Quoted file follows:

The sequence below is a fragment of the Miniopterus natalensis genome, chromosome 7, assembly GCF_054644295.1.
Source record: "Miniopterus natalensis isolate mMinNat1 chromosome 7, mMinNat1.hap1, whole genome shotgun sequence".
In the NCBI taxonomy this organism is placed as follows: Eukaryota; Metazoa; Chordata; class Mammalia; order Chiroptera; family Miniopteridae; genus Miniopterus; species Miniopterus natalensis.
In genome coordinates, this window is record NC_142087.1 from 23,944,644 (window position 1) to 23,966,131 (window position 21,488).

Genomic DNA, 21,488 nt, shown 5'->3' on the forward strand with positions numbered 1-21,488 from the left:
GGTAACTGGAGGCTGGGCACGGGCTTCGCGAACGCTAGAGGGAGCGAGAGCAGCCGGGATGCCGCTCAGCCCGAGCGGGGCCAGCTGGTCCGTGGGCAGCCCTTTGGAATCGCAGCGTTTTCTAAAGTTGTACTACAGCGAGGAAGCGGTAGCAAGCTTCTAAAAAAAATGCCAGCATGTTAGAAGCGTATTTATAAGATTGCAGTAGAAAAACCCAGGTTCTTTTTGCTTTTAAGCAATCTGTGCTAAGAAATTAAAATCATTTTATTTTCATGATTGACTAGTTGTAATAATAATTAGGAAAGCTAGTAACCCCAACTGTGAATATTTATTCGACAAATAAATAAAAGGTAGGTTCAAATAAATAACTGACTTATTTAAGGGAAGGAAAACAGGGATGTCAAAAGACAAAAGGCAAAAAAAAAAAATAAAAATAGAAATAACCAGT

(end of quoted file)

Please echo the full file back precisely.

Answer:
The sequence below is a fragment of the Miniopterus natalensis genome, chromosome 7, assembly GCF_054644295.1.
Source record: "Miniopterus natalensis isolate mMinNat1 chromosome 7, mMinNat1.hap1, whole genome shotgun sequence".
In the NCBI taxonomy this organism is placed as follows: Eukaryota; Metazoa; Chordata; class Mammalia; order Chiroptera; family Miniopteridae; genus Miniopterus; species Miniopterus natalensis.
In genome coordinates, this window is record NC_142087.1 from 23,944,644 (window position 1) to 23,966,131 (window position 21,488).

Genomic DNA, 21,488 nt, shown 5'->3' on the forward strand with positions numbered 1-21,488 from the left:
GGTAACTGGAGGCTGGGCACGGGCTTCGCGAACGCTAGAGGGAGCGAGAGCAGCCGGGATGCCGCTCAGCCCGAGCGGGGCCAGCTGGTCCGTGGGCAGCCCTTTGGAATCGCAGCGTTTTCTAAAGTTGTACTACAGCGAGGAAGCGGTAGCAAGCTTCTAAAAAAAATGCCAGCATGTTAGAAGCGTATTTATAAGATTGCAGTAGAAAAACCCAGGTTCTTTTTGCTTTTAAGCAATCTGTGCTAAGAAATTAAAATCATTTTATTTTCATGATTGACTAGTTGTAATAATAATTAGGAAAGCTAGTAACCCCAACTGTGAATATTTATTCGACAAATAAATAAAAGGTAGGTTCAAATAAATAACTGACTTATTTAAGGGAAGGAAAACAGGGATGTCAAAAGACAAAAGGCAAAAAAAAAAAATAAAAATAGAAATAACCAGT